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Drive millennial sales like Ford with these 3 tips for CMOs

June 16 2015

Tim Smith

Millennials will spend money with brands that speak to them authentically. They will not spend money on brands that talk at them in tired, traditional, and overtly manipulative ways.

Too many marketers focus on only the mechanics and wonder why the results don’t follow.

In order to drive sales among 18-34 year olds, CMOs must understand how to interact with millennials as partners. Positive sales will follow when there is a solid understanding of what this audience wants, and a conviction that success comes from the strategy and the tactics.

One great example of a brand that is doing an amazing job of unlocking the millennial code is Ford Motor Company. They have a product that everyone said millennials would not want to purchase. But in less than five years, the automaker has jumped from fourth in consideration among Gen Y car buyers to first place. In 2014 they reported an 80% increase in shoppers 18-34 and their sales are the fastest growing among any US auto brand in the millennial segment, according to Erich Merkle U.S. sales analyst for Ford.2

Clearly the automaker is using some very smart strategies that are translating directly to sales. Here’s what we can learn from Ford about successfully targeting millennials:

1. Actively cultivate your brand advocates and influencers
2. Invest in the big picture marketing journey
3. Bring only extraordinary creative

1. ACTIVELY CULTIVATE BRAND ADVOCATES AND INFLUENCERS

Recent studies have shown that a single brand advocate can influence 150 people to make a purchase decision. Twenty years ago, Michael Jordan did it for Nike. Today, bloggers hold the power.

Brands like Ford understand the impact a “core influencer” can have. They study and learn who the influencers are, and over time they convert these people into brand fanatics. Influencers then speak to the real target audience and share their honest experiences. When those experiences are positive, it drives sales.

For Ford, the core influencers were bloggers.

In 2010 Ford reached out to a number of bloggers and invited them to use the Ford Fiesta and honestly report on their experience. Because the target audience trusted the bloggers, they trusted their opinions, and bought the Ford product based on their recommendations.

2. INVEST IN THE BIG PICTURE JOURNEY

Millennials are simply too smart for a marketing “slight of hand” approach of repackaging products or services with a “new and improved wrapper.” A frozen pizza brand changed its box with a new typeface and added the color black “because millennials like darker colors.” The product inside was the same bland product. There was nothing new or different being offered. There was no other strategic initiative. And the product failed.
Ford, on the other hand, recognized five years ago that their entry-level cars were not appealing to millennials. Rather than adding some new colors, they reached out to their target audience and asked why their products didn’t appeal to them.

Turns out millennials love technology. And they’re willing to pay for it.

Up until that point, the prevailing wisdom was to make cars cheaper for millennials. Adding more technology was counter-intuitive because it made the cars cost more. But marketing got involved to help create a product the audience was asking for, and worked alongside the engineers and product designers to deliver a product.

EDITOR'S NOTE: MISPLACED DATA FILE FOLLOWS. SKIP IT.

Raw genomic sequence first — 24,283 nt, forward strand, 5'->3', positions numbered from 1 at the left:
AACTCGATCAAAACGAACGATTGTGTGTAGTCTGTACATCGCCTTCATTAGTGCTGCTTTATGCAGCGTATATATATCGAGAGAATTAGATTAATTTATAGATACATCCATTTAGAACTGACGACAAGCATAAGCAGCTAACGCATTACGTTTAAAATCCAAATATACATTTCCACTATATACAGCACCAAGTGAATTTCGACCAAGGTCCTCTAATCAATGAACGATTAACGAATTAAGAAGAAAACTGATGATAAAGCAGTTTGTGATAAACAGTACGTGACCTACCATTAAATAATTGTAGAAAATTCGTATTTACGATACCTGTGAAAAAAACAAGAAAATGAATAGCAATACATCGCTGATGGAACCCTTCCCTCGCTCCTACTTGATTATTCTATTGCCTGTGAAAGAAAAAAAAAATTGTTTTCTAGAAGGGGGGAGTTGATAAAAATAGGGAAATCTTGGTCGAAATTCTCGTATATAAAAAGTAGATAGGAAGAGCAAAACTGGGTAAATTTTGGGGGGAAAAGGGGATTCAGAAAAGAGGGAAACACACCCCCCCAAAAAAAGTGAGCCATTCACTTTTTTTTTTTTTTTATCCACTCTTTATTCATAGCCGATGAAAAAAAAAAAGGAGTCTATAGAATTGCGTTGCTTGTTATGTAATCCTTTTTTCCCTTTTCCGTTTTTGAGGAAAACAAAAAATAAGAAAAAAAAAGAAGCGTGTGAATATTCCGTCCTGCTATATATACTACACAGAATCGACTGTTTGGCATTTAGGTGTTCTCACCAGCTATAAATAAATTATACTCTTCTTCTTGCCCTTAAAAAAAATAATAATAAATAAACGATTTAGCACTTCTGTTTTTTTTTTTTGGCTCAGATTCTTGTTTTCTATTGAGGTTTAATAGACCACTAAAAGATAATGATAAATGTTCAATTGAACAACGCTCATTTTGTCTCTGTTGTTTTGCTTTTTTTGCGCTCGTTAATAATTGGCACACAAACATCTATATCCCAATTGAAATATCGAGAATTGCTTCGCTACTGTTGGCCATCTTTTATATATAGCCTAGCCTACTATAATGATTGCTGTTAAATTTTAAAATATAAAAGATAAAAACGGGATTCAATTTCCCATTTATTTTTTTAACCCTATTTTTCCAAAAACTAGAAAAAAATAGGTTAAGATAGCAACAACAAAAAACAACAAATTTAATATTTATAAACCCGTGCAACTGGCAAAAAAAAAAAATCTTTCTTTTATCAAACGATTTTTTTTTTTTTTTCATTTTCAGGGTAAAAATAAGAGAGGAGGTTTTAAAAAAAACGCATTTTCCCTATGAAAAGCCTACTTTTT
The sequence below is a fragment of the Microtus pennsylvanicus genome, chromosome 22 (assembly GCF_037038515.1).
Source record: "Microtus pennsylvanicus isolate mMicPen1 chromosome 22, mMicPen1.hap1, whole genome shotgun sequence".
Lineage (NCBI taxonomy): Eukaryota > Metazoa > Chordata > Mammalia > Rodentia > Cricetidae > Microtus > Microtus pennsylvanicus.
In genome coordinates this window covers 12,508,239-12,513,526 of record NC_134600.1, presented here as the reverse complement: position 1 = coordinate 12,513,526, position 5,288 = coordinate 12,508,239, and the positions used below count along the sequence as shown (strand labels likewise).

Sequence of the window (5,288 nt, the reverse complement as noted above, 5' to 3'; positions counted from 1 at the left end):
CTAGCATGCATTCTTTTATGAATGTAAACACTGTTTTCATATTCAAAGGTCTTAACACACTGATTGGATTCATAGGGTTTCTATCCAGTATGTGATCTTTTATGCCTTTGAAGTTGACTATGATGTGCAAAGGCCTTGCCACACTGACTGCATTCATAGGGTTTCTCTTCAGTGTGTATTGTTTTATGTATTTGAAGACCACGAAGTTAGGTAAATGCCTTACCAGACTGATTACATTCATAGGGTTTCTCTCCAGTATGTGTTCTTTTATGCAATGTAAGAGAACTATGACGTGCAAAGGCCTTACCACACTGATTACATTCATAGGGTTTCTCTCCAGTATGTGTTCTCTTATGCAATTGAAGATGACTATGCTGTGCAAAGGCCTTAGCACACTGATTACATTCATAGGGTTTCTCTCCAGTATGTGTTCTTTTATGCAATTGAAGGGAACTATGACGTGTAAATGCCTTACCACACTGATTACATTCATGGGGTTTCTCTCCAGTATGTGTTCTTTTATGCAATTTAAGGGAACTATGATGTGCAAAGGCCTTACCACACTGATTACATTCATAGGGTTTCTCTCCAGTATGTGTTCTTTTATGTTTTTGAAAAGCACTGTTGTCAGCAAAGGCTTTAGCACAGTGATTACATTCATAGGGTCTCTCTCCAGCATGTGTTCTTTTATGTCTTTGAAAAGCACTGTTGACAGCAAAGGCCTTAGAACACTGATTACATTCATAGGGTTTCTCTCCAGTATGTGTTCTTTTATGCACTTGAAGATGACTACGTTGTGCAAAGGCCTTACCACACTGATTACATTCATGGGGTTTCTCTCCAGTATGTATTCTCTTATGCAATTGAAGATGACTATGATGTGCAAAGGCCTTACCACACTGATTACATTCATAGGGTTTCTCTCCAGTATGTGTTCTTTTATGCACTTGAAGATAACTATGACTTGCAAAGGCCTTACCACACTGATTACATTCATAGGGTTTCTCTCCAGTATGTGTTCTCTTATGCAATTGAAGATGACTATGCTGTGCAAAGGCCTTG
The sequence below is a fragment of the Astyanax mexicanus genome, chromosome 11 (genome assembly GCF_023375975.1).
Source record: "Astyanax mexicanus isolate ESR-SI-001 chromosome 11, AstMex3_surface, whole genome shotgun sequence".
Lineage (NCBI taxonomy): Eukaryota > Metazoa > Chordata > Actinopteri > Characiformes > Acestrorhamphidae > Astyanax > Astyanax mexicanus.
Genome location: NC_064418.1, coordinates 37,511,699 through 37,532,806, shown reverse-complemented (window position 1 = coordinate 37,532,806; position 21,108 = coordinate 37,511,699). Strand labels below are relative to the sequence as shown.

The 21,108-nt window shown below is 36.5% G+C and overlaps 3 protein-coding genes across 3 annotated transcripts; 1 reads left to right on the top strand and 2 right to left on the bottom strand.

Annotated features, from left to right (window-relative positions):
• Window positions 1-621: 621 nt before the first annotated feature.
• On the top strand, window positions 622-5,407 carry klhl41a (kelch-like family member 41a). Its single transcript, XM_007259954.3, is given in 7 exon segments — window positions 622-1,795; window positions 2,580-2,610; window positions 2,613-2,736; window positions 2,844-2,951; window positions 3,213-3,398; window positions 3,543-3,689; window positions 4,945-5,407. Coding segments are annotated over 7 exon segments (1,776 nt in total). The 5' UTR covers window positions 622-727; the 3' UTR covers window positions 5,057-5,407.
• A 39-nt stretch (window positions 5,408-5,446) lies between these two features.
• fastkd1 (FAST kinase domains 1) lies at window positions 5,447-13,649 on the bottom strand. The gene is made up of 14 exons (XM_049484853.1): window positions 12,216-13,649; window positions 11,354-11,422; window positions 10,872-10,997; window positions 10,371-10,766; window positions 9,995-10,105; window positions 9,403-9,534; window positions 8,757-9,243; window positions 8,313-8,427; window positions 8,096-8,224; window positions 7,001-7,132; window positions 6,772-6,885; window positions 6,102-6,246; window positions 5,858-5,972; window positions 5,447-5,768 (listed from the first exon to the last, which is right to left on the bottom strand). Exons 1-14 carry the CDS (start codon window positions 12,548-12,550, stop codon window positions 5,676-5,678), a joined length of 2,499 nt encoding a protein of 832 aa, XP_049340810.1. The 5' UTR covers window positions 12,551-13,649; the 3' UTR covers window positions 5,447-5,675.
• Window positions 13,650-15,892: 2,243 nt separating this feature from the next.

It was not the quick fix of changing the advertising, but a longer journey that began with understanding the desires of the consumer and then delivering those features. Gaining the deeper understanding of what technology features were important, and the value of those features rather than the price allowed the sales to increase.

3. BRING ONLY EXTRAORDINARY CREATIVES

Recently completed research by The Boston Consulting Group has shown there is a strong correlation between the quality of the creative and the effectiveness of a marketing campaign.3 Multiply it by a factor of 10 when you are considering the millennial audience. This demographic is an incredibly sophisticated and discerning group of buyers.

If you want to impact your bottom line, make the experience and the brand story resonate with the audience.

Make sure your message – and the delivery of that message – is flawless. The days of winning with the volume of impressions and overspending on media are long gone. A comprehensive approach that links strong and consistent messaging across print, broadcast, and digital is critical. Building in authentic social media and a creative solution that builds on the brand will drive your sales.

Look what Ford has done with the Doug, the spokespuppet for the Focus. Doug is a cheeky, irreverent orange sock puppet who is only found on Facebook, Twitter, and YouTube. But he is a creative creation that is able to speak to the audience in a way that resonates with them and allows the message to hit home. It is a wonderful example of understanding the millennial audience, engaging them creatively in their social networks and then allowing the conversation to organically grow.

If you are looking to impact the bottom line with your millennial marketing efforts, follow Ford’s lead. Think about your influencers, invest in the long haul, and make sure your creative executions are top notch.